If a developer’s “app directs consumers to URLs outside [their] domain,” Google advises using Custom Tabs. While offering “support for the same web platform features and capabilities as the browsers,” applications can personalise the toolbar with their own button and menu elements. One of the largest benefits is that users don’t have to log in again because they stay hooked in to the same websites.
In a perfect world, in-app browsers would be replaced by custom tabs in all Android apps (WebViews). Google has improved the visibility of Chrome Custom Tabs when you are “running” them (CCT). “Powered by Chrome” would be shown at the bottom of the three-dot overflow menu on Chrome 104 or earlier. The Google browser is rolling out new “Running in Chrome” lettering and a logo for Custom Tabs as of version 105. (The full-color icon in the last element would be less obtrusive if it were monochrome.) In comparison to the preceding description, it is more visible and accessible and appears in all apps that support Chrome Custom Tabs.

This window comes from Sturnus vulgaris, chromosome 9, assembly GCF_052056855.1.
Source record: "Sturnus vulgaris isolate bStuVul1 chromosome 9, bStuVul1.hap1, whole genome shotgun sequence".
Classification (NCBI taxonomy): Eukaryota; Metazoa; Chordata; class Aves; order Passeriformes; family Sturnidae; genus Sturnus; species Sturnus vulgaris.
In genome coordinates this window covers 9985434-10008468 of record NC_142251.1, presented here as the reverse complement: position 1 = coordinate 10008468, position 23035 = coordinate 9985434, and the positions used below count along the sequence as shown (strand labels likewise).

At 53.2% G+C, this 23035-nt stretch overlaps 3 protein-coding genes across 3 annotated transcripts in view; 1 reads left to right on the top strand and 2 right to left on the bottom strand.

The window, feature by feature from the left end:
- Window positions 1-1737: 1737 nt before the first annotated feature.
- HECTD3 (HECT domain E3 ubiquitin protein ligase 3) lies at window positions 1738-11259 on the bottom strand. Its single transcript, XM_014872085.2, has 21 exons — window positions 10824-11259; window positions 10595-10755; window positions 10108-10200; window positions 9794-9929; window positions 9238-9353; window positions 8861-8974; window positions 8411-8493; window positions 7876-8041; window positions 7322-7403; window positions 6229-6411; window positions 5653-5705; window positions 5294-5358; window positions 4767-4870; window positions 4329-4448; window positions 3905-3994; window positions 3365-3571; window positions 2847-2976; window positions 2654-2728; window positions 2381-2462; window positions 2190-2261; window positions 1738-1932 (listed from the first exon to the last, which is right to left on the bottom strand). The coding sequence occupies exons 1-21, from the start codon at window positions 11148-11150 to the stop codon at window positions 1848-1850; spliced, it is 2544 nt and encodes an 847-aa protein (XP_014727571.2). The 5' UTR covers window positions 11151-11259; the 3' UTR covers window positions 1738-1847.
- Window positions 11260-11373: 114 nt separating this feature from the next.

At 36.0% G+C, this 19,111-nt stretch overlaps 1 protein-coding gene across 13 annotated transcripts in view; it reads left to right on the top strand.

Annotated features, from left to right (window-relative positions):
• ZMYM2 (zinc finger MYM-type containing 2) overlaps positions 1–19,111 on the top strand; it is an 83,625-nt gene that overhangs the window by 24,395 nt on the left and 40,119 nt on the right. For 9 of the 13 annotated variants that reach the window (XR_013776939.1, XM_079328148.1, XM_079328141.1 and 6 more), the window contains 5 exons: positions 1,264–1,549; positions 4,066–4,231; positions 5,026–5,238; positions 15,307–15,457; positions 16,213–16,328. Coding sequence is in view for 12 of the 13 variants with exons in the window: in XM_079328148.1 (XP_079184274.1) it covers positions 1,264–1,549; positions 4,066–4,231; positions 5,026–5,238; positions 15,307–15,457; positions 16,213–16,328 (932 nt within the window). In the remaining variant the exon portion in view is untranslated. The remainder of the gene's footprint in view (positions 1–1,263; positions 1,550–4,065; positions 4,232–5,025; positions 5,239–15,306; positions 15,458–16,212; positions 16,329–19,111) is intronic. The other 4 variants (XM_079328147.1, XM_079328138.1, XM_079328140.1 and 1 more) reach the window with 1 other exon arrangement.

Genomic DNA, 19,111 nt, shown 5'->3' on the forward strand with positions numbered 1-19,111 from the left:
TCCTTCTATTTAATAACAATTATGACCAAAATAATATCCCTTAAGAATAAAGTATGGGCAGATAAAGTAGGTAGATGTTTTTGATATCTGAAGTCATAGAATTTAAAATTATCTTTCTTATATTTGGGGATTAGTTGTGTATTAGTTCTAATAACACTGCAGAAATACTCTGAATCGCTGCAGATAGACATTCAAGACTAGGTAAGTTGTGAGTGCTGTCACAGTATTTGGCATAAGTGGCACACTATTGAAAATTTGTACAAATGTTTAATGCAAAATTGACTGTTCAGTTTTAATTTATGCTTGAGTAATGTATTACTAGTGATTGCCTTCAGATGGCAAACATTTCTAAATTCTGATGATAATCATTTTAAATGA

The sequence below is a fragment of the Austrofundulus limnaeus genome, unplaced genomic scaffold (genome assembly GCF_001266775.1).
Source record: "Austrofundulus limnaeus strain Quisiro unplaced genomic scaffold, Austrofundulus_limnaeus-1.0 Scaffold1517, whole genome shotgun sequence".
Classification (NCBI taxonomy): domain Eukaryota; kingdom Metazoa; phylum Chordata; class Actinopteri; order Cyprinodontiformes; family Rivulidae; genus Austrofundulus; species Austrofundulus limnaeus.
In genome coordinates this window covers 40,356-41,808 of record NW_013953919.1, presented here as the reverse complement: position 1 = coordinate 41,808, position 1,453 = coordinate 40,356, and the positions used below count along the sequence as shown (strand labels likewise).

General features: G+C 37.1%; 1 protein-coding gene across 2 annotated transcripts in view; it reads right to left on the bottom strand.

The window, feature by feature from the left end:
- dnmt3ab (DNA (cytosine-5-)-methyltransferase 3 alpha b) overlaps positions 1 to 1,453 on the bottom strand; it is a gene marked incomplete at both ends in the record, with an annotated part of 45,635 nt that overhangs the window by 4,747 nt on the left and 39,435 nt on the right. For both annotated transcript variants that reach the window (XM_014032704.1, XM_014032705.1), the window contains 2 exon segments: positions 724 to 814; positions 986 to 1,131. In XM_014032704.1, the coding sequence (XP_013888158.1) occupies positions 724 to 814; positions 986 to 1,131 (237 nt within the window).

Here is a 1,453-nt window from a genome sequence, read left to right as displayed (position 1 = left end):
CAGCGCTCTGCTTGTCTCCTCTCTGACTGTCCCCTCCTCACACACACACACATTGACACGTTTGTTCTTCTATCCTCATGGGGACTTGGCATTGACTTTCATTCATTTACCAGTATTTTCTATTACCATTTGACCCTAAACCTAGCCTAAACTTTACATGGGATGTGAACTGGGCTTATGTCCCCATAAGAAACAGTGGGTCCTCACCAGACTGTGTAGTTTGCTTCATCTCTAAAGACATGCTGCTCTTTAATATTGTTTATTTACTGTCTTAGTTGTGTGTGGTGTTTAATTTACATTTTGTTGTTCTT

Major third-party apps from Twitter to Slack use Custom Tabs on Android, while Instagram is a particularly egregious holdout. For a time, the Google app for Search results and the Discover feed was experimenting with its own built-in browser, but that looks to have been abandoned. It will hopefully not return. Chrome 105 is not yet widely rolled out at the start of this week.